How Can We Ever Hope to Govern Ourselves If We Know Nothing of Our Past?





Rick Shenkman, the editor-in-chief of HNN, is the author of Just How Stupid Are We:  Facing the Truth About the American Voter(Basic Books, 2008).  He is the vice president of Vote iQ.

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Today what we have to fear is not fear itself, it is that ignorant students will grow up to become ignorant voters.  Risking a reputation as a johnny-one-note, I have spent the last several years drawing attention to the gross ignorance of voters, who profess to know what they are talking about but usually don't, as is evidenced by the dismal level of our political debates.  A people who knew something about politics presumably wouldn't fall for lies about Obama's birth, "death panels," and 9-11 conspiracies.  Alas, it appears we will once again, judging by the latest NAEP results, be witness to another generation of ignorant voters.  These low test scores in history are the canary in the coal mine of politics.  Don’t know that we fought Chinese troops in the Korean War?  Can’t say how the fight for democracy in World War II inspired blacks to fight for their own rights?  Completely unaware of the role of religion in any reform movements since 1945?  Then you’ll probably have difficulty distinguishing the deficit from the national debt and be ready prey for the politicians who specialize in manipulation and deliberate misrepresentations.  Hold onto your seats fellow citizens.  We’re in for a bumpy ride.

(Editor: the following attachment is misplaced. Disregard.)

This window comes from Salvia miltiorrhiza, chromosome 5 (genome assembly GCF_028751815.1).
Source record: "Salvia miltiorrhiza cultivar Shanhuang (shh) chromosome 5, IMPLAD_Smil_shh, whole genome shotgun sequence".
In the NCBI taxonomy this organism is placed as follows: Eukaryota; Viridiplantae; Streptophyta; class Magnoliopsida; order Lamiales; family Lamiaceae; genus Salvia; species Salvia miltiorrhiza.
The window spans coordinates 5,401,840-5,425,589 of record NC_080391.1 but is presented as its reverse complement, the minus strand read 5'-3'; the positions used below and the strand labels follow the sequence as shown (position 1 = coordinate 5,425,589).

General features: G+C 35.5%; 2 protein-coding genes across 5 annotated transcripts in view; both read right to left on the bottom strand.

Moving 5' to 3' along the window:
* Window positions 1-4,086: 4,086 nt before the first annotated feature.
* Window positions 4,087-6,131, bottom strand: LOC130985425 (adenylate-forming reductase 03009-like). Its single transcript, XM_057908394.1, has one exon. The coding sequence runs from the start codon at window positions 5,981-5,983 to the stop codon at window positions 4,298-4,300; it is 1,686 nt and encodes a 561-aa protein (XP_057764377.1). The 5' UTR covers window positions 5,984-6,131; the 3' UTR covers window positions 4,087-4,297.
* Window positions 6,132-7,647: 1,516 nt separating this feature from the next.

We are told by some that we should not be overly alarmed.  In a clever piece still worth reading published by HNN in 2005 in response to the last NAEP survey, Stanford’s Sam Wineburg (who has again offered his thoughts on the latest results) ridiculed the Cassandras who warn that the fate of the Republic is jeopardized by the ubiquity of low history scores.  If they were correct, he argued, "we would have gone down the tubes in 1917."  That was the year an early test showed how little students know about history.

I will not charge Wineburg with complacency, as he is as concerned as I am with students' ignorance.  I am sure he would not agree with the gentleman I met in London a few years ago who assured me that the American people, whatever their faults, always come out right in the end, however ill-informed they are—owing to some magical potion in our water, one supposes.  But he seems to me to miss three points:

1.)  We have paid quite a price in the last century for our ignorance of history even if we have managed in spite of it to endure. 

2.)  Abundant evidence suggests that both students and the general public know less today in some respects than their parents and grandparents, evidence I cite in my book (see chapter two).

3.)  The increasing use of polls and the growing absence of gatekeepers in both the media and political parties give the public today a far larger role in the direction of government than in the past, leaving us less well prepared than before to deal with complicated policies and situations and this at a time when the world is becoming more complicated, not less.